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Brett Davidson: How to truly measure profits at your firm

Identifying the management information that matters is a key factor in businesses making a profit

Most firms can produce loads of so-called management information, but in my experience what they actually produce is loads of sales numbers. It only becomes MI when it tells you something useful about your business and helps you make better decisions for the future.

This is particularly important if things are not going quite as you would like. If you keep doing what you’ve always done you will keep getting what you’ve always got.

The profitability ratios

When asked what their profit is, most owners I speak to tell me their income; that is, what they have earned from their business. This is not necessarily profit. A business- owner should get paid a fair market rate of income for their day job and then generate a profit on top of that to compensate them for their investment and risk.

It does not matter whether you are structured as a limited liability partnership, a limited company or a sole trader, you need to understand if you are making any genuine profit. Your accountant probably will not produce your financial information in a way that helps you instantly see your real profitability. You will need to do this yourself and it is dead easy.

There are three headline measures to consider:

Direct expenses: This is any money paid to advisers or selling directors within the firm. For example, fee or commission splits for self-employed advisers, or if your advisers are employed, their salary package, including National Insurance and pension contributions plus other fringe benefits or bonuses. If you pay introducers from the fee you earn, this also gets counted as a direct expense. Direct expenses should not exceed 40 per cent of gross turnover for the firm. You will see why in a minute.

Overhead: This is every other business expense (paraplanner wages, administrator wages, rent, telephone, technology costs, printing and stationery, marketing, etc). Anything that is not a direct expense is overhead. Your overhead should not exceed 35 per cent of gross turnover.

Net profit: Whatever is left from your turnover after you take away direct expenses and overhead becomes net profit. If direct expenses are 40 per cent, and overhead is 35 per cent, then that leaves you with a net profit
of 25 per cent, which is what good looks like.

Reading the headlines 

Considering these headline measures tells you a lot about your business:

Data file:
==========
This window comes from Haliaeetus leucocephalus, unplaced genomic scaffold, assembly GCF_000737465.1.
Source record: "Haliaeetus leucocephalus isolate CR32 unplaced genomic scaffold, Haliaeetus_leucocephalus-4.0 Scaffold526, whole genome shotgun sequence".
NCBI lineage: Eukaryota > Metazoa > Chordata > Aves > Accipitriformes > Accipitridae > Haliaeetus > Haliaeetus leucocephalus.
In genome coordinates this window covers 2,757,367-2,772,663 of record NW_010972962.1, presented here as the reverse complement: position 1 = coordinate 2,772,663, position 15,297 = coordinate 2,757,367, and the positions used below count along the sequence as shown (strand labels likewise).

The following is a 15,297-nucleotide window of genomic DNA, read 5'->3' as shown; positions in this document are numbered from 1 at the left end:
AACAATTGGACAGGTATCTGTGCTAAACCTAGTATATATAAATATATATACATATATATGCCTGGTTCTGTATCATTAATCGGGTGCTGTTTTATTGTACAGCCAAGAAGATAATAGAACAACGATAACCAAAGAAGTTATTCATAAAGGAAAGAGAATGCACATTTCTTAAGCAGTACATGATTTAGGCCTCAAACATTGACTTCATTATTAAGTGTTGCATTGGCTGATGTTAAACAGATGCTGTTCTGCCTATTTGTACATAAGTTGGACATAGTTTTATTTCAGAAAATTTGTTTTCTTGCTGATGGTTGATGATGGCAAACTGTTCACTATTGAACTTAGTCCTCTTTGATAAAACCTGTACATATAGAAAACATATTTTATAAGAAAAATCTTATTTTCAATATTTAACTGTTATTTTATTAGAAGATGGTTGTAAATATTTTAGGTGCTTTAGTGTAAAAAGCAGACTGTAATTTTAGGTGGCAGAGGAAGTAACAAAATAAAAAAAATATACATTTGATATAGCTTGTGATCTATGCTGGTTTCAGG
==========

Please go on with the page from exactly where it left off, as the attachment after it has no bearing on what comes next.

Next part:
a) Paying too much to salespeople

If you pay more than 40 per cent to the advisers in your firm, you will struggle to make a 25 per cent net profit. Keeping other overheads to 35 per cent of turnover is no mean feat in itself, so paying too much to salespeople is going to squeeze you on your bottom line.

Making less than 25 per cent net profit puts your personal income and the business at risk when times get tough. In difficult times, the owners often have no choice but to reduce their income to cover the other running costs of the business. This is complete insanity, if you ask me. Also, with rising capital adequacy requirements and seemingly endlessly rising business costs, if you do not  make a genuine profit (after you and everyone else is properly paid for their day jobs) you may start to question why you do not just go and get a job as an adviser for someone else’s firm. In far too many businesses the owner is paid the lowest percentage of the business income they produce.

b.) Are you efficient? 

In a mature business, if your overhead is greater than 35 per cent, you can instantly glean that you have an inefficient back office. You may not know why this is the case and what to do about it, but you can rest assured it is inefficient. If this area of expenditure is too high you will also struggle to hit your 25 per cent net profit benchmark.

It might be different if your business is younger and in the early investment stage of its growth, but do not hide behind this for too long. Typically, firms that struggle with managing the cost vs profit equation early in their development are still doing it years later, so be careful. If you are new, I would give yourself three to four years of leeway and in year five I would be looking to be close to these ratios.

Management matters 

Identifying the management information that matters is a key part of running a successful business. If you have been in business a long time, but are still feeling like you have not fulfilled your potential, this may be an area that can help you break through.

Brett Davidson is founder of FP Advance

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  1. Sincere thanks for this, Money Marketing for publishing it and Brett Davidson for writing it. This is one of the most practical and realistic articles on the subject I’ve read in a long time. Thank you. (It was also good to know we’ve got our formula right!)

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